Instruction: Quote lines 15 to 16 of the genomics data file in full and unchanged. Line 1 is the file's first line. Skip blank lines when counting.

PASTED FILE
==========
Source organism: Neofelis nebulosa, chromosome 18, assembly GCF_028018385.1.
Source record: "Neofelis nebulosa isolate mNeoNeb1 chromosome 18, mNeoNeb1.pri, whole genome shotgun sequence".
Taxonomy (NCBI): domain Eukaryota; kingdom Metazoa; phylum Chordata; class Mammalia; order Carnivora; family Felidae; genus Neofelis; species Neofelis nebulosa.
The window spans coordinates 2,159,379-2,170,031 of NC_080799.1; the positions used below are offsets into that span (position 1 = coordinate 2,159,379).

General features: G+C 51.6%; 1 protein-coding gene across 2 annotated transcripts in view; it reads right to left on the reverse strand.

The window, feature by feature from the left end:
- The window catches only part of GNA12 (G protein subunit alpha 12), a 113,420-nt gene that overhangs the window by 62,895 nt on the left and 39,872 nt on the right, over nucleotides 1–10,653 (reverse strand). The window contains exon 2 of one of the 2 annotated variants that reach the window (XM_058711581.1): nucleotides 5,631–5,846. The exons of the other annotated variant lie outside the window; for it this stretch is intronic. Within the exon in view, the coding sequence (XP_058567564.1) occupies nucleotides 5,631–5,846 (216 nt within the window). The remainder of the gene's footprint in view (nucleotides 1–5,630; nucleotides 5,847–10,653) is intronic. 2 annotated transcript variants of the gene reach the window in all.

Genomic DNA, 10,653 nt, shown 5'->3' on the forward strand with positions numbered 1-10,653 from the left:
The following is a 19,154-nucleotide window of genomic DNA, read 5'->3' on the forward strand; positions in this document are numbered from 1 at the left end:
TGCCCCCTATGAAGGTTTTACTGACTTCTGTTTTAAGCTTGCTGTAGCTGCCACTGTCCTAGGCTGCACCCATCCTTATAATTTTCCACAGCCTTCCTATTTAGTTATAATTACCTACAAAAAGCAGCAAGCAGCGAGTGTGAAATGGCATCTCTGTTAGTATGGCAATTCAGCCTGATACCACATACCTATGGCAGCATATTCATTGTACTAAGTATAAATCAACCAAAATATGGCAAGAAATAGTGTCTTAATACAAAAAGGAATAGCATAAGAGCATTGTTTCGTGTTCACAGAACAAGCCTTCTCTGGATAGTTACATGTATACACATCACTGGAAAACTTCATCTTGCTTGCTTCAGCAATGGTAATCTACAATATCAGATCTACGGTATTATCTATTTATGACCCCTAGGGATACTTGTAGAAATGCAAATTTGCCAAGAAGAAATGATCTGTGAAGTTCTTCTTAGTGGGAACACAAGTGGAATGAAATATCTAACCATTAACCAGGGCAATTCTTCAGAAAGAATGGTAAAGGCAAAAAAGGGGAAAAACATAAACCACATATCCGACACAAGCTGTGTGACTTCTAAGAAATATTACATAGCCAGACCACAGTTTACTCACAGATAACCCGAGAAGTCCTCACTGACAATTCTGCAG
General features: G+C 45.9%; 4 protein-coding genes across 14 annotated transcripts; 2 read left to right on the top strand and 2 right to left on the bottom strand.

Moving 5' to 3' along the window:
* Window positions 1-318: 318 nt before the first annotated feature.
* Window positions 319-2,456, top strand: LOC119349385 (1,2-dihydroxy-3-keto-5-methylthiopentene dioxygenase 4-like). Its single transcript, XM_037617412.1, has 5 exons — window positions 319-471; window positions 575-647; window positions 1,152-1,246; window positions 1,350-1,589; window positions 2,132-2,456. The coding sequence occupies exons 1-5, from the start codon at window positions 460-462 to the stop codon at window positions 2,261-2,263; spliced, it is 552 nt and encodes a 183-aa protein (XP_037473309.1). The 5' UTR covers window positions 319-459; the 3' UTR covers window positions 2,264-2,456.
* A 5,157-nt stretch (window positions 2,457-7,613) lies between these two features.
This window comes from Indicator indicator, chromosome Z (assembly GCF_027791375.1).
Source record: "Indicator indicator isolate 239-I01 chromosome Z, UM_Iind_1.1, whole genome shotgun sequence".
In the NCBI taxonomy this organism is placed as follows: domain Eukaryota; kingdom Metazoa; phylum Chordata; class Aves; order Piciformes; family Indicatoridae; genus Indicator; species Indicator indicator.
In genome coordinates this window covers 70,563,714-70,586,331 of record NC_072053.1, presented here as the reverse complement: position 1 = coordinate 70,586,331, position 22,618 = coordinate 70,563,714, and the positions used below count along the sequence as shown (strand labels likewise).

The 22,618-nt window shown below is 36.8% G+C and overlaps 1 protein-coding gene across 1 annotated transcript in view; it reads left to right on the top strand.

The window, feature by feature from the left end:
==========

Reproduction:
* A 5,157-nt stretch (window positions 2,457-7,613) lies between these two features.
This window comes from Indicator indicator, chromosome Z (assembly GCF_027791375.1).